FISH-based molecular cytogenetic studies revealed the developing brain to be the fetal tissue featured by confined chromosomal mosaicism. The developing human brain was additionally featured by chromosome instability or sporadic aneuploidy affecting more than 30% of cells [19,20,21]. In the adult brain, aneuploidy seemed to affect up to 10% of cells [22,23,24,25,26]. Interestingly, the rate of decrease in cellular populations of the brain during the early ontogeny correlated with the rate of decrease in the amount of aneuploid cells in the developing human central nervous system, allowing for the speculations about the role of chromosomal instability/aneuploidy in regulating cellular populations in the human brain [6,10,17,20,27]. These ontogenetic genomic variations were later considered an empirical basis for designing forthcoming studies of somatic mosaicism in the human brain [27,28,29]. However, since single-cell genome scanning techniques demonstrated <3% of aneuploidy cells in the normal adult human brain [14,21,26,30], addressing technological aspects of molecular neurocytogenetics were required.

Somatic mosaicism is recognized as a genetic mechanism for a variety of brain diseases [7,15,31,32]. More importantly, somatic mosaicism and genome (chromosome) instability mediates neurodegeneration [25,33,34,35], suggesting that these phenomena are a molecular link between neurodegeneration, cancer and aging [25,36]. In this context, it is to mention that the contribution of somatic mosaicism and chromosome instability to brain aging remains a matter of conjecture, mainly due to data differences between single-cell whole genome analysis and molecular cytogenetic studies [37,38,39,40].

At the beginning of molecular neurocytogenetics, observations demonstrating functional activity and integration of genomically abnormal neurons into brain circuitry suggested brain specific chromosomal mosaicism/instability as a mechanism for psychiatric and neurological disorders (for more details, see [41]). Thus, schizophrenia and comorbid psychiatric disorders were associated with mosaic aneuploidy [42,43,44], chromosome-1-specific instability [43] and brain-specific copy number variations [45] in a significant proportion of cases. Appreciable number of autism cases was suggested to be also associated with mosaic aneuploidy [46,47]. These findings were recently used for proposing a cytogenomic hypothesis, which suggested behavioral variability to be mediated by fluctuations of somatic mosaicism rates [48]. Probably, interphase chromosome breaks, which are exclusively uncovered by FISH-based molecular neurocytogenetic approaches, might contribute to the behavioral changes highlighted in the cytogenomic hypothesis.

Alzheimer’s disease was also repeatedly associated with high rates of mosaic aneuploidy (for more details, see [23,24,33,49]). For instance, the Alzheimer’s disease brain exhibited high rates of X chromosome aneuploidy, which suggest a link between brain aging (aging is commonly associated with X chromosome aneuploidy) and this devastative neurodegenerative disorder [50]. The disorder was also associated with regional mosaic genomic heterogeneity [51] and chromosome/genome instability [24,52,53]. However, single-cell genomic analyses questioned the amount of aneuploidy cells in the Alzheimer’s disease brain [14]. Additionally, aneuploidization was shown to be likely involved in the pathogenesis of Lewy body diseases [54] and frontotemporal lobar degeneration [55]. Finally, the aforementioned neurocytogenetic discoveries appeared to be important for developing therapeutic strategies for brain dysfunction [56], molecular diagnostic approaches to brain pathology [28,57,58], and unraveling molecular and cellular pathways for mental illness [3,17,52,58,59]. In total, single-cell molecular cytogenomic analyses of the human brain are an important part of current biomedicine. The following part is dedicated to advantages/disadvantages of FISH-based approaches and their possible applications in the post-genomic era.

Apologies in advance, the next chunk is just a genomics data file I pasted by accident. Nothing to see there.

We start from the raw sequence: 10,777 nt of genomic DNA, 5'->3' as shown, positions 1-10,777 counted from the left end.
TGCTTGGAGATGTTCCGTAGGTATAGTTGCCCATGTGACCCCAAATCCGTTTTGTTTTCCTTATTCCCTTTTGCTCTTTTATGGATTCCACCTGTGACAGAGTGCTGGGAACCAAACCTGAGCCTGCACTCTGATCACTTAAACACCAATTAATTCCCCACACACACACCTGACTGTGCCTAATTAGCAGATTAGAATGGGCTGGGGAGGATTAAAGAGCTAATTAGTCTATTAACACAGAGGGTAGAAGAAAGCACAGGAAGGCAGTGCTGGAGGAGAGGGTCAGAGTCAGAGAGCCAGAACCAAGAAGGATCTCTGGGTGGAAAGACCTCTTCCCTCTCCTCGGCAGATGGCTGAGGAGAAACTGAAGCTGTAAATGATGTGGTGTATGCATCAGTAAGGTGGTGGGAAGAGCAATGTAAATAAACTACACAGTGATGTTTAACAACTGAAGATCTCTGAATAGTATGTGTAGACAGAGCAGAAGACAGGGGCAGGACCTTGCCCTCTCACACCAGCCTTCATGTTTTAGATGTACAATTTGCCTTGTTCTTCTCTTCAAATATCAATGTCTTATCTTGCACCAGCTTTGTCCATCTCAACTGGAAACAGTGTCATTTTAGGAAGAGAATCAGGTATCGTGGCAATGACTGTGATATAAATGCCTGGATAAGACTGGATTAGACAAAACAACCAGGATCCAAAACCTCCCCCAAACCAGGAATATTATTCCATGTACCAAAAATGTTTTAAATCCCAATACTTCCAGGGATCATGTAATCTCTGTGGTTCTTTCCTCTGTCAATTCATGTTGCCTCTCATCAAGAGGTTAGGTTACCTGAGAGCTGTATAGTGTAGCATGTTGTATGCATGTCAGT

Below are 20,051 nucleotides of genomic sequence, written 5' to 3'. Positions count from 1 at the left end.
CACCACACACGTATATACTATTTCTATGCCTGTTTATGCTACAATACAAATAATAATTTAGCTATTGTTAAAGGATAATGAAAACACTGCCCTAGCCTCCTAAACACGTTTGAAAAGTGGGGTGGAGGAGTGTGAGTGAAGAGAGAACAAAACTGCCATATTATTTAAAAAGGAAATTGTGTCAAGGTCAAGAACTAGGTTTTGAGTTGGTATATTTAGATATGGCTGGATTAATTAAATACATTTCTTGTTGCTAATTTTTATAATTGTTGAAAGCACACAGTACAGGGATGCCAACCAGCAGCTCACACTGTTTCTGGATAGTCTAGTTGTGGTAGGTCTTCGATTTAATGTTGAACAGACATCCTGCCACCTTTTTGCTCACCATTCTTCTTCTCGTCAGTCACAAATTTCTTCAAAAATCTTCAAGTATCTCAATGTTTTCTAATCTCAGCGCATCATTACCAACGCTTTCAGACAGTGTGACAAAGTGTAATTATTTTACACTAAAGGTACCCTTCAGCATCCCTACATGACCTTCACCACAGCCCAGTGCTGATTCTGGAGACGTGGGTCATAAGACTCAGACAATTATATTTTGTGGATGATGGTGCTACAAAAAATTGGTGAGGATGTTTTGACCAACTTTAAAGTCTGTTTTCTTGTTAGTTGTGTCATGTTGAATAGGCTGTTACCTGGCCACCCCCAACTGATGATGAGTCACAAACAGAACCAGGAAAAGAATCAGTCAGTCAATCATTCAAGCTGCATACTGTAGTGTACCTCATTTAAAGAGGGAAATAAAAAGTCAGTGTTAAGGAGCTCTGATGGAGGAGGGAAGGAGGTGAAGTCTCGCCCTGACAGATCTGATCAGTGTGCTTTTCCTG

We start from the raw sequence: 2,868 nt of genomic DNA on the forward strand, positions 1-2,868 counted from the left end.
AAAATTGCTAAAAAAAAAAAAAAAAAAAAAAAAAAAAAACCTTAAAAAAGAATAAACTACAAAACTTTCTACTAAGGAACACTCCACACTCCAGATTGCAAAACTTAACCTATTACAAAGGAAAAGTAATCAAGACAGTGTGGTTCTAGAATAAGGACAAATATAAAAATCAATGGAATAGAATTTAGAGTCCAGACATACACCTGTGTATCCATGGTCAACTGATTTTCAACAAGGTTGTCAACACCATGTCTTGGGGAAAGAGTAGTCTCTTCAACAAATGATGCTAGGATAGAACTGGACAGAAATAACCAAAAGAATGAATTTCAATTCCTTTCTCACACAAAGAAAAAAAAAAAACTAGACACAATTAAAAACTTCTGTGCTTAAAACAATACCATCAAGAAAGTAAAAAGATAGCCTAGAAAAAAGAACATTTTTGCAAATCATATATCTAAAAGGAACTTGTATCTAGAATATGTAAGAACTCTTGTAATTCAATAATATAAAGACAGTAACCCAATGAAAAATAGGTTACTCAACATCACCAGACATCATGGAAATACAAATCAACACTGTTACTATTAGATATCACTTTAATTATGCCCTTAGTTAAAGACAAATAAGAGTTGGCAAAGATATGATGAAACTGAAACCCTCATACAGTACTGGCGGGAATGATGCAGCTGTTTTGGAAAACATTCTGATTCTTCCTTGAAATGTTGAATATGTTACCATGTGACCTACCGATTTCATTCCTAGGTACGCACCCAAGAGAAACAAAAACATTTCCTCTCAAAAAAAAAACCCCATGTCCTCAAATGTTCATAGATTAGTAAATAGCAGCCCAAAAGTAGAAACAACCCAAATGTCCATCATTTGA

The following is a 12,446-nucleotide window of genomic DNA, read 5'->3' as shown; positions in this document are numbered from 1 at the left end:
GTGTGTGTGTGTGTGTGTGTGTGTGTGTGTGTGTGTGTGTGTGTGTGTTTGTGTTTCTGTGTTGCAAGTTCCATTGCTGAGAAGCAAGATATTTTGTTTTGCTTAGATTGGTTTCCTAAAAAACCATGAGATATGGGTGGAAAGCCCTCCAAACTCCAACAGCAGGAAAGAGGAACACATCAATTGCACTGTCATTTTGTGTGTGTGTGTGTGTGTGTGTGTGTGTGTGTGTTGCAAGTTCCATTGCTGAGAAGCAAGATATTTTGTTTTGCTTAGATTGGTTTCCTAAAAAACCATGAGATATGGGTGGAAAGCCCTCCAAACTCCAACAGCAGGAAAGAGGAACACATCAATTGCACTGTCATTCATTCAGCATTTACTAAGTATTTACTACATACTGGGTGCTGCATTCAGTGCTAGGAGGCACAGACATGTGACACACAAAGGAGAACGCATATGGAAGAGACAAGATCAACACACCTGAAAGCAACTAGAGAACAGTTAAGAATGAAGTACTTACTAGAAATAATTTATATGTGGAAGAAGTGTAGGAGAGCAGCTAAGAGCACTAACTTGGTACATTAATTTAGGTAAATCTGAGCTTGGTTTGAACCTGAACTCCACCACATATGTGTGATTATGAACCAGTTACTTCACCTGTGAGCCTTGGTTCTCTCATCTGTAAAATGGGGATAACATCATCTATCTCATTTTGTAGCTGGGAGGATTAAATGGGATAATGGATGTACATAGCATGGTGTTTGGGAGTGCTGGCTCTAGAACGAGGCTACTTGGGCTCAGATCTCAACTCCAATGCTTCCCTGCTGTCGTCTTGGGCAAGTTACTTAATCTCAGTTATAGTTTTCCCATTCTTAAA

3. Molecular Neurocytogenetics: Technological Issues

Technological aspects are hard to overestimate in reviewing neurocytogenetic studies. The development of FISH-based approaches to the visualization of specific chromosomal regions or whole interphase chromosomes in their integrity during all stages of the cell cycle has initially launched the molecular neurocytogenetic analysis of the human central nervous system (for more details, see [20,22,24,25]). Alternative platform for studying brain specific intercellular genomic variations in the brain is based on newly developed techniques of single-cell whole-genome analysis by next-generation sequencing (for more details, see [14,21,30]). Since the latter platform is generally recognized to be superior to single-cell molecular cytogenetic (microscopic) analysis, there is a need for consistent re-evaluation of the role FISH-based approaches play in single cell genomics.

Although molecular genetic techniques are able to uncover mosaic chromosomal abnormalities and copy number variations in whole fractions of DNA isolated from large cellular populations [4,13,27,60], molecular (interphase) cytogenetic techniques offer numerous additional opportunities for singe-cell chromosomal analysis (for more details, see [12,61]). It is important to mention that a number of molecular cytogenetic FISH-based methods have been the results of technological developments in molecular neurocytogenetics [3,61].